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This table includes additional information to the above visualized indicators, i.e. a short definition of this indicator and a description of the politically determined target values as well as explaining the political intention behind selecting this indicator.


The smoking rate among adolescents (3.1.c) reflects the share of 12 to 17-year-olds who indicate that they smoke regularly or occasionally. The smoking rate among adults (3.1.d) indicates the share of those surveyed aged 15 and above who answered the questions in the microcensus regarding smoking behaviour and who smoke regularly or occasionally.

Target and intention

Smoking poses a risk of serious health impairment and premature death, and this risk is not confined to smokers themselves. Non-smokers exposed to tobacco smoke do not just suffer annoyance but can also fall ill from it. The Federal Government is pursuing the goal of reducing the percentage of adolescent smokers to under 7 % by 2030, and that of all smokers aged 15 years and older to 19 %.

Data status

The data published in the indicator report 2022 is as of 31 October 2022. The data shown on this platform is updated regularly, so that more current data may be available online than published in the indicator report 2022.

Text from the Indicator Report 2022 

The data for 12 to 17-year olds is collected in surveys on substance consumption among adolescents which are conducted by means of computer-assisted telephone interviews by the Federal Centre for Health Education. The surveys initially took place at intervals of three to four years, but since 2001 they have been conducted almost every year. In order to ensure that the data are comparable over time, they are weighted on the basis of gender, region and age. The data for years without surveys have been interpolated for inclusion in the time series. The random sample used in 2021 comprised 7,002 adolescents.

The data for adults is collected every four years as part of the microcensus conducted by the Federal Statistical Office. The microcensus is a sample survey covering 1 % of the total population and it is the largest household survey in Germany and Europe. The responses to the questions regarding smoking habits are voluntary and were provided by 65 % of those surveyed in 2021. The interim years without a survey were interpolated for the presentation of the indicator time series.

In the group of adolescents between 12 and 17 years of age, the proportion of smokers initially increased from 22.5 % (2003) to 23.5 % (2004), but then declined steadily to 6.1 % ((6.8 % for adolescent girls, 5.5 % of adolescent boys) by 2021. Therefore, the target value set for 2030 is already achieved.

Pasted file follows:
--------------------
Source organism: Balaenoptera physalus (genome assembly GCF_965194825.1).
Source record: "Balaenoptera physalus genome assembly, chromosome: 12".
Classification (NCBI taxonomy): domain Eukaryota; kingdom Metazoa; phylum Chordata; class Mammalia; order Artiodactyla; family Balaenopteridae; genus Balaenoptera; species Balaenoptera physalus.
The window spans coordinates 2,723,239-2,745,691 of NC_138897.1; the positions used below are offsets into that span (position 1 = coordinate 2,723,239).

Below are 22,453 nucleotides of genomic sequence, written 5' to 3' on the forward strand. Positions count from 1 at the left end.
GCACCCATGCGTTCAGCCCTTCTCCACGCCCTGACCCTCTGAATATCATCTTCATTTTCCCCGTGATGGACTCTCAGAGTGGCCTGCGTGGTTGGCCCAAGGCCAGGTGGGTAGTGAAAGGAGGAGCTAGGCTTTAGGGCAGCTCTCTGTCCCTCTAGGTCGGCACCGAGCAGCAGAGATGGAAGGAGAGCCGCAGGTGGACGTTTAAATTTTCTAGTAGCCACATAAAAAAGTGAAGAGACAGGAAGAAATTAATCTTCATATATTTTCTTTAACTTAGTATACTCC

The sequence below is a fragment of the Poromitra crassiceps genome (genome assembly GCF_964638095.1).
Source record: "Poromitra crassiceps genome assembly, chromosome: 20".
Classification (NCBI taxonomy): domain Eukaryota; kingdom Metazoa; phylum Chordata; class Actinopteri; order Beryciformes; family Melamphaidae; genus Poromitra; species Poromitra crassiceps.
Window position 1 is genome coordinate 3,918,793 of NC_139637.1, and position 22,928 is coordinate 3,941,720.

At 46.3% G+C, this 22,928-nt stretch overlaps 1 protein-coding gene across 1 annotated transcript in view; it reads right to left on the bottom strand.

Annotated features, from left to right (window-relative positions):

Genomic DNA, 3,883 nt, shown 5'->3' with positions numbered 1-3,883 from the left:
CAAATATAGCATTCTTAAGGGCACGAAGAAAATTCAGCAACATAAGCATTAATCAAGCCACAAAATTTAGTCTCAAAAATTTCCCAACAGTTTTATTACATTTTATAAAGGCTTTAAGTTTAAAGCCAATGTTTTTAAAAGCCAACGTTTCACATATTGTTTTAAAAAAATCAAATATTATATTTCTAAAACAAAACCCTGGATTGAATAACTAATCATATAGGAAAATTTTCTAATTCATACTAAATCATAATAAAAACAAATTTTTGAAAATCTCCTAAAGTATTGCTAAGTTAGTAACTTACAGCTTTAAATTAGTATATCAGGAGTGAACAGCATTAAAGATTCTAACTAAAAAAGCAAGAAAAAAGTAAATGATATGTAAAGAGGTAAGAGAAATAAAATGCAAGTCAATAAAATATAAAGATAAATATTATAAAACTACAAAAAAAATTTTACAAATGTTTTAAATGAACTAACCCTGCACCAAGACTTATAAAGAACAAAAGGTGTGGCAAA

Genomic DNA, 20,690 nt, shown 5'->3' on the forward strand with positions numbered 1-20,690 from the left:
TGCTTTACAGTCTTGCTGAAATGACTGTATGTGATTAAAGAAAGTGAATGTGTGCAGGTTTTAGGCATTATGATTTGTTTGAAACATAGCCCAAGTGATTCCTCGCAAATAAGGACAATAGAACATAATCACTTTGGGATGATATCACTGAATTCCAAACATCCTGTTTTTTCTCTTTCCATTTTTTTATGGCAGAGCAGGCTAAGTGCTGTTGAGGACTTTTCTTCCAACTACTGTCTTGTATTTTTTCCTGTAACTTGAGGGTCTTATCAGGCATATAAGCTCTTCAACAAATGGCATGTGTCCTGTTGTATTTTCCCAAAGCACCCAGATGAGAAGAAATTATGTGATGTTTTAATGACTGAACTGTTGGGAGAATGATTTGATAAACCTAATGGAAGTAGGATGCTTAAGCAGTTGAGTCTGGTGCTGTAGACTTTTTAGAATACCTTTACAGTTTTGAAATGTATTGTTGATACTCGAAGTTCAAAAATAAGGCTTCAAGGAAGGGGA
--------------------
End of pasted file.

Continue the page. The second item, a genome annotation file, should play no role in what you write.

In 2021, a total of 18.9 % of the overall population above the age of 15 indicated that they smoked occasionally or regularly. This compares with a figure of 27.4 % in year 2003. This means that the rate of adult smokers had declined and the target value set for 2030 is achieved in 2021 for the first time.

In 2021, 14.6 % of all adults aged 15 years or older considered themselves regular smokers, while 4.4 % smoked occasionally. In contrast to adolescents, the rate of smokers among women (15.7 %) was significantly lower than for men (22.3 %). While the proportion of women decreased by 6.4 percentage points since 2003, the proportion of male smokers decreased by 10.9 percentage points.

In 2017, 96.2 % of the smokers surveyed preferred cigarettes. The level of tobacco consumption is important when considering the individual threat to health. 10.8 % of regular cigarette smokers were in the category of heavy smokers (2003: 16.3 %) with a consumption of more than 20 cigarettes a day, whereas 81.4 % smoked 5 to 20 cigarettes a day. In this case, there were differences between the genders. Almost one in eight of male regular cigarette smokers was a heavy smoker, but only one in fourteen of the female smokers.

Smoking poses a high and at the same time avoidable risk to health. In 2020, 4.7 % of all deaths (3.5 % among women, 5.8 % among men) could be attributed to typical diseases of smokers (lung, bronchial, laryngeal and tracheal cancer). In 2020, the average age of those who died of lung, bronchial, and tracheal cancers was 71.6 years, that is, seven years below the average age of all deaths (78.8 years). A reduction in the number of smokers would therefore help reduce premature mortality.

The synoptic table provides information about the evaluation of the indicator in previous years. It shows if the weather symbol assigned to an indicator was rather stable or volatile in the past years. (Evaluation of the Indicator Report 2022 )


3.1.c Smoking rate among adolescents


Reduction to 7 % by 2030






Evaluation <p>Sonne</p>

3.1.d Smoking rate among adults


Reduction to 19 % by 2030







No assess­ment possible